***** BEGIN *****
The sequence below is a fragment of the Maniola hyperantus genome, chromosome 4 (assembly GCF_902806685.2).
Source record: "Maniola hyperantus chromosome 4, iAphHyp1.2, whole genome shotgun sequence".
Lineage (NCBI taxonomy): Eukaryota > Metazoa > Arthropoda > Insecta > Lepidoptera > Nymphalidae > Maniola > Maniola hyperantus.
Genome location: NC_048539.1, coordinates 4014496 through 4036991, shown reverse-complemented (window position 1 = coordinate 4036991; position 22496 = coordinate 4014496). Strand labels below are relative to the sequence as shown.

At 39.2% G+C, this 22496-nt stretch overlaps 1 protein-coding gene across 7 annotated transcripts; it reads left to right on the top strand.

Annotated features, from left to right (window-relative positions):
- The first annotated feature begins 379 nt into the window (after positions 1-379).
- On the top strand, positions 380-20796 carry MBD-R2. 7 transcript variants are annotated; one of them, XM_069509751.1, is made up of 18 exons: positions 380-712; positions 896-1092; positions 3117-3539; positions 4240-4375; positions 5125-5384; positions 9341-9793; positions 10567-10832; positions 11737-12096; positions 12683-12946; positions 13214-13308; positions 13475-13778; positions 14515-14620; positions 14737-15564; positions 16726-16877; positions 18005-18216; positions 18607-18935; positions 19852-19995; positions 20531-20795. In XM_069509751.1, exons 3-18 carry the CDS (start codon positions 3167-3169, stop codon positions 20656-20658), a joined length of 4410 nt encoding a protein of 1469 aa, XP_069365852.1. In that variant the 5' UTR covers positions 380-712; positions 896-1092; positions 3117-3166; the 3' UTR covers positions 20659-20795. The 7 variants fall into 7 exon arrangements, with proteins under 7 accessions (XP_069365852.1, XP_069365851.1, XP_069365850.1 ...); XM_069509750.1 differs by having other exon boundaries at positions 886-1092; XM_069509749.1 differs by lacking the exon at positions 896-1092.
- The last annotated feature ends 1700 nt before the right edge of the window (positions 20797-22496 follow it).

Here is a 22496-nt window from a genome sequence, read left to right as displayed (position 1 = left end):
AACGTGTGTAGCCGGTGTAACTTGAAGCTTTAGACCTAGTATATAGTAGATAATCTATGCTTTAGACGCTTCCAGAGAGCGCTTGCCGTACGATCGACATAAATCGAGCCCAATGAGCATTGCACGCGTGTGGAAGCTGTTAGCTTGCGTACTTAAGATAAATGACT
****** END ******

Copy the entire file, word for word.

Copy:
The sequence below is a fragment of the Maniola hyperantus genome, chromosome 4 (assembly GCF_902806685.2).
Source record: "Maniola hyperantus chromosome 4, iAphHyp1.2, whole genome shotgun sequence".
Lineage (NCBI taxonomy): Eukaryota > Metazoa > Arthropoda > Insecta > Lepidoptera > Nymphalidae > Maniola > Maniola hyperantus.
Genome location: NC_048539.1, coordinates 4014496 through 4036991, shown reverse-complemented (window position 1 = coordinate 4036991; position 22496 = coordinate 4014496). Strand labels below are relative to the sequence as shown.

At 39.2% G+C, this 22496-nt stretch overlaps 1 protein-coding gene across 7 annotated transcripts; it reads left to right on the top strand.

Annotated features, from left to right (window-relative positions):
- The first annotated feature begins 379 nt into the window (after positions 1-379).
- On the top strand, positions 380-20796 carry MBD-R2. 7 transcript variants are annotated; one of them, XM_069509751.1, is made up of 18 exons: positions 380-712; positions 896-1092; positions 3117-3539; positions 4240-4375; positions 5125-5384; positions 9341-9793; positions 10567-10832; positions 11737-12096; positions 12683-12946; positions 13214-13308; positions 13475-13778; positions 14515-14620; positions 14737-15564; positions 16726-16877; positions 18005-18216; positions 18607-18935; positions 19852-19995; positions 20531-20795. In XM_069509751.1, exons 3-18 carry the CDS (start codon positions 3167-3169, stop codon positions 20656-20658), a joined length of 4410 nt encoding a protein of 1469 aa, XP_069365852.1. In that variant the 5' UTR covers positions 380-712; positions 896-1092; positions 3117-3166; the 3' UTR covers positions 20659-20795. The 7 variants fall into 7 exon arrangements, with proteins under 7 accessions (XP_069365852.1, XP_069365851.1, XP_069365850.1 ...); XM_069509750.1 differs by having other exon boundaries at positions 886-1092; XM_069509749.1 differs by lacking the exon at positions 896-1092.
- The last annotated feature ends 1700 nt before the right edge of the window (positions 20797-22496 follow it).

Here is a 22496-nt window from a genome sequence, read left to right as displayed (position 1 = left end):
AACGTGTGTAGCCGGTGTAACTTGAAGCTTTAGACCTAGTATATAGTAGATAATCTATGCTTTAGACGCTTCCAGAGAGCGCTTGCCGTACGATCGACATAAATCGAGCCCAATGAGCATTGCACGCGTGTGGAAGCTGTTAGCTTGCGTACTTAAGATAAATGACT